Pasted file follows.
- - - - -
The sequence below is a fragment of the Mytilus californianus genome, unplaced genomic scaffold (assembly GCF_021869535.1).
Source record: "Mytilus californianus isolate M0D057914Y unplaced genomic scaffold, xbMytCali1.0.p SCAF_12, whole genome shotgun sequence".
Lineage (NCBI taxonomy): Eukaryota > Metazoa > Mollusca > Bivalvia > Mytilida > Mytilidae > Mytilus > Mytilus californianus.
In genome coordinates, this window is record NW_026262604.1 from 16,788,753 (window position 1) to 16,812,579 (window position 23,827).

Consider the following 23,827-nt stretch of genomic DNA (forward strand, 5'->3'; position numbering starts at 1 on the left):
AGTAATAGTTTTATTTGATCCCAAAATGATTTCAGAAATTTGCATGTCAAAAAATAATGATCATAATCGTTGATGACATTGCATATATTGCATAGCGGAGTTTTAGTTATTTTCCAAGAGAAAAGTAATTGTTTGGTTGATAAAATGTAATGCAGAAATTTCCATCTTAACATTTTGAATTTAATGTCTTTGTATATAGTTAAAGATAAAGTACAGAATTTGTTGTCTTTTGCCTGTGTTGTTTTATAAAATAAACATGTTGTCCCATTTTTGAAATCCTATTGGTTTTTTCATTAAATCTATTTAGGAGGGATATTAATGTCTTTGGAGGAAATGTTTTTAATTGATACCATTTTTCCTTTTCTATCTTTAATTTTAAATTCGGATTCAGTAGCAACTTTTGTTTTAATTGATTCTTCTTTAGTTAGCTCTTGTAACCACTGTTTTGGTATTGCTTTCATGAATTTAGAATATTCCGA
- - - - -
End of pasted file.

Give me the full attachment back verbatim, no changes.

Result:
The sequence below is a fragment of the Mytilus californianus genome, unplaced genomic scaffold (assembly GCF_021869535.1).
Source record: "Mytilus californianus isolate M0D057914Y unplaced genomic scaffold, xbMytCali1.0.p SCAF_12, whole genome shotgun sequence".
Lineage (NCBI taxonomy): Eukaryota > Metazoa > Mollusca > Bivalvia > Mytilida > Mytilidae > Mytilus > Mytilus californianus.
In genome coordinates, this window is record NW_026262604.1 from 16,788,753 (window position 1) to 16,812,579 (window position 23,827).

Consider the following 23,827-nt stretch of genomic DNA (forward strand, 5'->3'; position numbering starts at 1 on the left):
AGTAATAGTTTTATTTGATCCCAAAATGATTTCAGAAATTTGCATGTCAAAAAATAATGATCATAATCGTTGATGACATTGCATATATTGCATAGCGGAGTTTTAGTTATTTTCCAAGAGAAAAGTAATTGTTTGGTTGATAAAATGTAATGCAGAAATTTCCATCTTAACATTTTGAATTTAATGTCTTTGTATATAGTTAAAGATAAAGTACAGAATTTGTTGTCTTTTGCCTGTGTTGTTTTATAAAATAAACATGTTGTCCCATTTTTGAAATCCTATTGGTTTTTTCATTAAATCTATTTAGGAGGGATATTAATGTCTTTGGAGGAAATGTTTTTAATTGATACCATTTTTCCTTTTCTATCTTTAATTTTAAATTCGGATTCAGTAGCAACTTTTGTTTTAATTGATTCTTCTTTAGTTAGCTCTTGTAACCACTGTTTTGGTATTGCTTTCATGAATTTAGAATATTCCGA